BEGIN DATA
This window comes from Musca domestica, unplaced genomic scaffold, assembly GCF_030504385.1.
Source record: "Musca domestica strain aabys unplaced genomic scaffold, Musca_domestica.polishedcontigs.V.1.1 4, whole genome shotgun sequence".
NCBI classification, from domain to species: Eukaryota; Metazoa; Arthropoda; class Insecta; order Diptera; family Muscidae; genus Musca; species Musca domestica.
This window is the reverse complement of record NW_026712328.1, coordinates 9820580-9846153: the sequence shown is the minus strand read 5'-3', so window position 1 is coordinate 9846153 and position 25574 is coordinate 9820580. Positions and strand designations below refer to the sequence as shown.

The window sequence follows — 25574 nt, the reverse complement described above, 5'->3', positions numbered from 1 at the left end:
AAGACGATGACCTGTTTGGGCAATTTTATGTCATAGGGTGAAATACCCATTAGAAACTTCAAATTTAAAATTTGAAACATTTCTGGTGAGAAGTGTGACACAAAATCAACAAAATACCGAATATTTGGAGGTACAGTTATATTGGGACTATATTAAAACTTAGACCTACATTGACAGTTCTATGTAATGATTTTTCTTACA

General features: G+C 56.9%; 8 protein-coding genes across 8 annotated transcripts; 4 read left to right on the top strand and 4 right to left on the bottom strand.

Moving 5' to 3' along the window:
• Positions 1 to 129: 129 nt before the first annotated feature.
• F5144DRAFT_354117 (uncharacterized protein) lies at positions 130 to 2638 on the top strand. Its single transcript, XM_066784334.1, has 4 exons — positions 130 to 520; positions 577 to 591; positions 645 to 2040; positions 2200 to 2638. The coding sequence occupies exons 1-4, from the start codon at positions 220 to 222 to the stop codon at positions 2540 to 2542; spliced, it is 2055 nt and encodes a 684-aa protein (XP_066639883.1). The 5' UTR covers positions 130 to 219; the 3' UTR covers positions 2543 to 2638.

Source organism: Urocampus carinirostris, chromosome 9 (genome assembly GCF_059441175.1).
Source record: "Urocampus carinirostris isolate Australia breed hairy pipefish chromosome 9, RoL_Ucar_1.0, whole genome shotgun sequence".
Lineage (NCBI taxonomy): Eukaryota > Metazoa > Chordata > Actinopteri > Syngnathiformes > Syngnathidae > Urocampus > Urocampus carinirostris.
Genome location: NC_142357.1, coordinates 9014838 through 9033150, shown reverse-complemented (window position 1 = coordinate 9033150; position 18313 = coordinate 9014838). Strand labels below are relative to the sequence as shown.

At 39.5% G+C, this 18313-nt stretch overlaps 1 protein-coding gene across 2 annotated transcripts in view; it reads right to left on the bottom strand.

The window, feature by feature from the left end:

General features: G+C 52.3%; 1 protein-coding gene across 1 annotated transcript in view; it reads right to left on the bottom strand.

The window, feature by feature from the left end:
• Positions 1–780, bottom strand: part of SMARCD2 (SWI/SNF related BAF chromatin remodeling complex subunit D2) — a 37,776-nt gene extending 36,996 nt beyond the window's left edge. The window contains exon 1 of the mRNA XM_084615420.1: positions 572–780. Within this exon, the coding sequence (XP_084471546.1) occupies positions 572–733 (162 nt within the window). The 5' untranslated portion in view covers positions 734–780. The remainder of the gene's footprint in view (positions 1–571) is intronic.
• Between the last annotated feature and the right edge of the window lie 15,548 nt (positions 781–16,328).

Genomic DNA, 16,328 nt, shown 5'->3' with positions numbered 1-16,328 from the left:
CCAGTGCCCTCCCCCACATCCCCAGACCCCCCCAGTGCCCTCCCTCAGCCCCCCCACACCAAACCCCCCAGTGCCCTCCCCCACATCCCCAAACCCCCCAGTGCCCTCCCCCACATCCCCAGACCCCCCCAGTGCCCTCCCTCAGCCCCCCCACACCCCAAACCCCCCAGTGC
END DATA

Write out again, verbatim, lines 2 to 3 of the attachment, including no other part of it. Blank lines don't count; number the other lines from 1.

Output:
Source record: "Musca domestica strain aabys unplaced genomic scaffold, Musca_domestica.polishedcontigs.V.1.1 4, whole genome shotgun sequence".
NCBI classification, from domain to species: Eukaryota; Metazoa; Arthropoda; class Insecta; order Diptera; family Muscidae; genus Musca; species Musca domestica.